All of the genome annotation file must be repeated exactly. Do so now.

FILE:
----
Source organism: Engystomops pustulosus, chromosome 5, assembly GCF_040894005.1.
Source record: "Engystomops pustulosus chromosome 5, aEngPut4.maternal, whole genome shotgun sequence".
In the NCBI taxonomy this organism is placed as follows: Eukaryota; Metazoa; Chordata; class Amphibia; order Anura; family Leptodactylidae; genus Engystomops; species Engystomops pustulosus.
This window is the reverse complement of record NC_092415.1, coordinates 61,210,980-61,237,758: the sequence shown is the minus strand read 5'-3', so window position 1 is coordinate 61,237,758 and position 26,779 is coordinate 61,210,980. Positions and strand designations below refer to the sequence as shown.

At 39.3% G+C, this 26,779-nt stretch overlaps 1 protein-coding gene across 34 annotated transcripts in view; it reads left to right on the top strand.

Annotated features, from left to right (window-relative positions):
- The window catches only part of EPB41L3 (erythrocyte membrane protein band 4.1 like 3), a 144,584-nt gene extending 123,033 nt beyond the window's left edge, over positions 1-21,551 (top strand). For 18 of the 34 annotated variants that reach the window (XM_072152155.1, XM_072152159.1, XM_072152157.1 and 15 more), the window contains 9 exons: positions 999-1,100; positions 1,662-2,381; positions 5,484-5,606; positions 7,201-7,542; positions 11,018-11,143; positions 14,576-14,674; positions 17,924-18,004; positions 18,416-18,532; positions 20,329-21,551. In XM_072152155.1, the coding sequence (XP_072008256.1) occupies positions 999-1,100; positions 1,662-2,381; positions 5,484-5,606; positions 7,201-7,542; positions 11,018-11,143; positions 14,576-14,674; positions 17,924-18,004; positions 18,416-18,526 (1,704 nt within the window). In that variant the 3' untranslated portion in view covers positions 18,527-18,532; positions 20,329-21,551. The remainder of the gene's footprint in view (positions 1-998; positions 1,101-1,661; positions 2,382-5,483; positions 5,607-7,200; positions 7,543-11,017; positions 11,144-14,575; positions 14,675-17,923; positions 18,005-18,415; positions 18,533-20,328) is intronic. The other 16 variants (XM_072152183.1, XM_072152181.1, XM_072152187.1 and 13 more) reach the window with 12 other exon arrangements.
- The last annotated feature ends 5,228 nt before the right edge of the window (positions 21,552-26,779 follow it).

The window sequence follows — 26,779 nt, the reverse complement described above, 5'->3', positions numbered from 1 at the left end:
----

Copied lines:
Source organism: Engystomops pustulosus, chromosome 5, assembly GCF_040894005.1.
Source record: "Engystomops pustulosus chromosome 5, aEngPut4.maternal, whole genome shotgun sequence".
In the NCBI taxonomy this organism is placed as follows: Eukaryota; Metazoa; Chordata; class Amphibia; order Anura; family Leptodactylidae; genus Engystomops; species Engystomops pustulosus.
This window is the reverse complement of record NC_092415.1, coordinates 61,210,980-61,237,758: the sequence shown is the minus strand read 5'-3', so window position 1 is coordinate 61,237,758 and position 26,779 is coordinate 61,210,980. Positions and strand designations below refer to the sequence as shown.

At 39.3% G+C, this 26,779-nt stretch overlaps 1 protein-coding gene across 34 annotated transcripts in view; it reads left to right on the top strand.

Annotated features, from left to right (window-relative positions):
- The window catches only part of EPB41L3 (erythrocyte membrane protein band 4.1 like 3), a 144,584-nt gene extending 123,033 nt beyond the window's left edge, over positions 1-21,551 (top strand). For 18 of the 34 annotated variants that reach the window (XM_072152155.1, XM_072152159.1, XM_072152157.1 and 15 more), the window contains 9 exons: positions 999-1,100; positions 1,662-2,381; positions 5,484-5,606; positions 7,201-7,542; positions 11,018-11,143; positions 14,576-14,674; positions 17,924-18,004; positions 18,416-18,532; positions 20,329-21,551. In XM_072152155.1, the coding sequence (XP_072008256.1) occupies positions 999-1,100; positions 1,662-2,381; positions 5,484-5,606; positions 7,201-7,542; positions 11,018-11,143; positions 14,576-14,674; positions 17,924-18,004; positions 18,416-18,526 (1,704 nt within the window). In that variant the 3' untranslated portion in view covers positions 18,527-18,532; positions 20,329-21,551. The remainder of the gene's footprint in view (positions 1-998; positions 1,101-1,661; positions 2,382-5,483; positions 5,607-7,200; positions 7,543-11,017; positions 11,144-14,575; positions 14,675-17,923; positions 18,005-18,415; positions 18,533-20,328) is intronic. The other 16 variants (XM_072152183.1, XM_072152181.1, XM_072152187.1 and 13 more) reach the window with 12 other exon arrangements.
- The last annotated feature ends 5,228 nt before the right edge of the window (positions 21,552-26,779 follow it).

The window sequence follows — 26,779 nt, the reverse complement described above, 5'->3', positions numbered from 1 at the left end: